Do we know what we need?

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When the movie Aladdin came out my kids came up with a game they played at recess with their friends. One person would be the “genie”, all the other kids were the “wishers”. The goal for the wishers was to come up with a wish that the genie couldn’t mess up (without getting too longwinded), and the goal for the genie was to come up with a way of giving them exactly what they asked for- in such a way that it would make them miserable.

Once I heard about it, I have been telling all the magick users I know that this is a great training practice, because magick has a tendency (like computers) to do what you asked for, rather than what you THOUGHT you asked. You have to look at all the possibilities, and figure out all the ways a working might go wrong before you actually set the energy working.

I cannot stress too strongly how we need to be both imaginative and precise when we are dealing with “changing the universe through our will”. This is also a big part of divination- learning to ask the right question to get the response, the information you need to get. We need to know what we need before we can ask for it.

Another way some of us deal with this issue is to place it into the control of a “higher power”: angels, gods, one’s higher self, some entity who is supposed to have both more information, and our best interests in heart. This is usually done by those who feel that it is the higher powers who are the source of energy for what we are doing. When you have turned control over to the Divine, you may not need to know what what you need: “This or something better, for the greatest good for all” is a frequent ending when we are requesting divine help so that we don’t accidentally hurt someone because we didn’t anticipate that result.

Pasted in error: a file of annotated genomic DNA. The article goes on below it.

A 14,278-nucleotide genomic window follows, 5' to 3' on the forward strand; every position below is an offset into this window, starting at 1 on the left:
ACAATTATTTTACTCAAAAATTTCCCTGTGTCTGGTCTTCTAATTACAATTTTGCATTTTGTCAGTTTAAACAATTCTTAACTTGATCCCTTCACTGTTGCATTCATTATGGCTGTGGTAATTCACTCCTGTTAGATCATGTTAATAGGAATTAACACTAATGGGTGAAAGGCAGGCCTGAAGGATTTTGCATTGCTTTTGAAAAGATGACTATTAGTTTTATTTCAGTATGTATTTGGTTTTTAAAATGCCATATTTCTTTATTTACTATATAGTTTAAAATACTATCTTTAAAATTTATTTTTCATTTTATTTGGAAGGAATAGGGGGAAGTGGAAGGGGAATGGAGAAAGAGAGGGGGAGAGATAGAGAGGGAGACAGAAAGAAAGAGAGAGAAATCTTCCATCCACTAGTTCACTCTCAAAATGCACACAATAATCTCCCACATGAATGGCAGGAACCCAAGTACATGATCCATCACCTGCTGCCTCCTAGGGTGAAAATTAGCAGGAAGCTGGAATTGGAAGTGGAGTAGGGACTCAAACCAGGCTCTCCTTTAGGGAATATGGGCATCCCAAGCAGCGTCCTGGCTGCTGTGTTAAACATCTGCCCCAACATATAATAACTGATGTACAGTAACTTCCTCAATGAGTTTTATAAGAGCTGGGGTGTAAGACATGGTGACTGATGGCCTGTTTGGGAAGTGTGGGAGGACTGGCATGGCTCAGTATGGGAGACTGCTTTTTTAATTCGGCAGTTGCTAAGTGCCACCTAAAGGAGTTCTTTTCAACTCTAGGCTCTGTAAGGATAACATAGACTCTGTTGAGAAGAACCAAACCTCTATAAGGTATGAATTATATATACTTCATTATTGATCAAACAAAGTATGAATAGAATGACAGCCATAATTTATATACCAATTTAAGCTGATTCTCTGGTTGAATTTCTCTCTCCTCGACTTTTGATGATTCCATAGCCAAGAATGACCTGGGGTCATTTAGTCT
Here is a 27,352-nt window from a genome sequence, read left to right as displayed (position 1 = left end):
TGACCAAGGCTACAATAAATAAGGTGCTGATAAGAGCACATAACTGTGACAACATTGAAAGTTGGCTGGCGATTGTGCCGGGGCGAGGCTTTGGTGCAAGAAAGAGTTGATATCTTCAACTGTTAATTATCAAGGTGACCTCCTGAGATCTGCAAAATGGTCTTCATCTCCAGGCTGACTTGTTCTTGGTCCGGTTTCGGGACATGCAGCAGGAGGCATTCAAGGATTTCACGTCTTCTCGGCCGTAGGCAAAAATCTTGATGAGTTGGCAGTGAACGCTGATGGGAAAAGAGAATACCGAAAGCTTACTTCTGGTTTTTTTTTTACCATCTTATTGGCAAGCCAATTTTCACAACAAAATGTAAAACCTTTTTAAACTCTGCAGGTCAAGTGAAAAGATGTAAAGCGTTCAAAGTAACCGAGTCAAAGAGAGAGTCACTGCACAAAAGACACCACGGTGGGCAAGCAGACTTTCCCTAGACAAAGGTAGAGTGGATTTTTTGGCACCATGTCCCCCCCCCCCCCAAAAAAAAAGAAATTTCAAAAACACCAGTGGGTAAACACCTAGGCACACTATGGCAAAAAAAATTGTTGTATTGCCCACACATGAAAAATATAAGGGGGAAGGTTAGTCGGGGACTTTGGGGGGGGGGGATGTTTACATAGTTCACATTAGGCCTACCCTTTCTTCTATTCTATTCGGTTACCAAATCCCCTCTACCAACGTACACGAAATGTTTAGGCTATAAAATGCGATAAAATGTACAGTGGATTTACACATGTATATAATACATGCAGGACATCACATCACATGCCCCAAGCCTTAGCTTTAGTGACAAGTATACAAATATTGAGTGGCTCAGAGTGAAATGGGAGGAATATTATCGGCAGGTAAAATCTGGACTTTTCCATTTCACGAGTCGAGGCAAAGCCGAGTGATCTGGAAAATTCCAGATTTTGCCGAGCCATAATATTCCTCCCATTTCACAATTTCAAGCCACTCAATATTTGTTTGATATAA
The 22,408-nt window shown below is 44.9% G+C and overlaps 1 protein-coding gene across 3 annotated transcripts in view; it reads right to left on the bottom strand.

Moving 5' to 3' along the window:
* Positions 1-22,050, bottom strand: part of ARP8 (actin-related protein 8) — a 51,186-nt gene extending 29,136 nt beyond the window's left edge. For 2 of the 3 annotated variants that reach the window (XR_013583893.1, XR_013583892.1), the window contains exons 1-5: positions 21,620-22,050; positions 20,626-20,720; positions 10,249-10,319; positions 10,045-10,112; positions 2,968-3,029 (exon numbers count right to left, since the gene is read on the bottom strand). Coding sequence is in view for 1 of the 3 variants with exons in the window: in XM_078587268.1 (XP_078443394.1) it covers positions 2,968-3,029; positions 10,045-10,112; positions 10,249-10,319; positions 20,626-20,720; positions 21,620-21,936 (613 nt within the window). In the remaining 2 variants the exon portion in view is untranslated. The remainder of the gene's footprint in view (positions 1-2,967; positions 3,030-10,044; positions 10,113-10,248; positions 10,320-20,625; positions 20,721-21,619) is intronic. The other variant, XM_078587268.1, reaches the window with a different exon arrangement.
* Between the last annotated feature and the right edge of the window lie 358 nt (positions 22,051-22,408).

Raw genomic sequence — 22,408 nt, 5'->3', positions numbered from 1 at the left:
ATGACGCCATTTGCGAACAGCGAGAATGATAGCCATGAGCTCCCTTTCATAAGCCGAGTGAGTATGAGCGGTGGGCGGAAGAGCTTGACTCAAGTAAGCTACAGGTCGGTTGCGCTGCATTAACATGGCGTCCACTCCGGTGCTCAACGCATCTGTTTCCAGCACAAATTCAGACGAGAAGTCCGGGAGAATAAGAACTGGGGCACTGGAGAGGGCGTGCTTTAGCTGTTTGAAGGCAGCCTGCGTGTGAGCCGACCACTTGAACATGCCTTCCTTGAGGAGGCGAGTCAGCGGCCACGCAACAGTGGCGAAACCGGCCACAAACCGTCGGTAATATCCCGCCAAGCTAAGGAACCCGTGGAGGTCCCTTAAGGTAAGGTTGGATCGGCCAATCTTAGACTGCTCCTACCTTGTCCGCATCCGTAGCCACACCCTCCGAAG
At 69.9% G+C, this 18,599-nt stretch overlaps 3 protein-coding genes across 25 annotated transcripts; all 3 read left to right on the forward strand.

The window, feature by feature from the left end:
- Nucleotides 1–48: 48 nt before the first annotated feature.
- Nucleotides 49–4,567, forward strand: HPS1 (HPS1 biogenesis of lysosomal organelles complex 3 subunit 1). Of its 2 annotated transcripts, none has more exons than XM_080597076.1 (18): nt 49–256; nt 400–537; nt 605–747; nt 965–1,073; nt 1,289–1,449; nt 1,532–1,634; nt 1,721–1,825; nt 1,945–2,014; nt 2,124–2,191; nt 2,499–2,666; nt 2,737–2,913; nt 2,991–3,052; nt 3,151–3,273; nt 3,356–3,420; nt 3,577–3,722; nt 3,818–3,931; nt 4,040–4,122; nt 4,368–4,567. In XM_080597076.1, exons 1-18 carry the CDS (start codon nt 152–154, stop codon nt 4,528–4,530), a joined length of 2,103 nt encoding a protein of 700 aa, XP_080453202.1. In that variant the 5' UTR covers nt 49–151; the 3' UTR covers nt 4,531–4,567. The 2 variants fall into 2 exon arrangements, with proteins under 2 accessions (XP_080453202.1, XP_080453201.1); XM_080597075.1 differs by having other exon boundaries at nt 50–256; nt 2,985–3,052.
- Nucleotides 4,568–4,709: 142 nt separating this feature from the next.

We hope that those who we are asking for help don’t feel put-upon, like Genie in the Disney movie. I will point out that while it makes sense to ask help from someone who has the ability to do whatever it is, that it’s not a good idea to simply look up which ever god, angel, saint, loa, or whatever and ask them to power our working. Do you ask for help from strangers walking past your house to carry your boxes when you’re moving? No, you ask your friends- good friends. So create your relationship with divine beings strong first, before you ask them for help (feel free to give them “pizza and beer” after, or whatever they prefer). It depends on your relationship- if if the one helping you is far more powerful, show appreciation in the way you’d show it to a parent or patron. You’ve created a relationship, which implies an exchange, perhaps not equal, but mutually acceptable. I don’t know any supernatural helpers that like are someone you look up on Craig’s list you can pay to “do a job” for you.

Bottom line: while we may or may not “need to know what we need” (depending upon whether we are getting help or not), I think it’s clear that we frequently don’t know what we need. But we can figure it out- with a lot of work, and a little divination.

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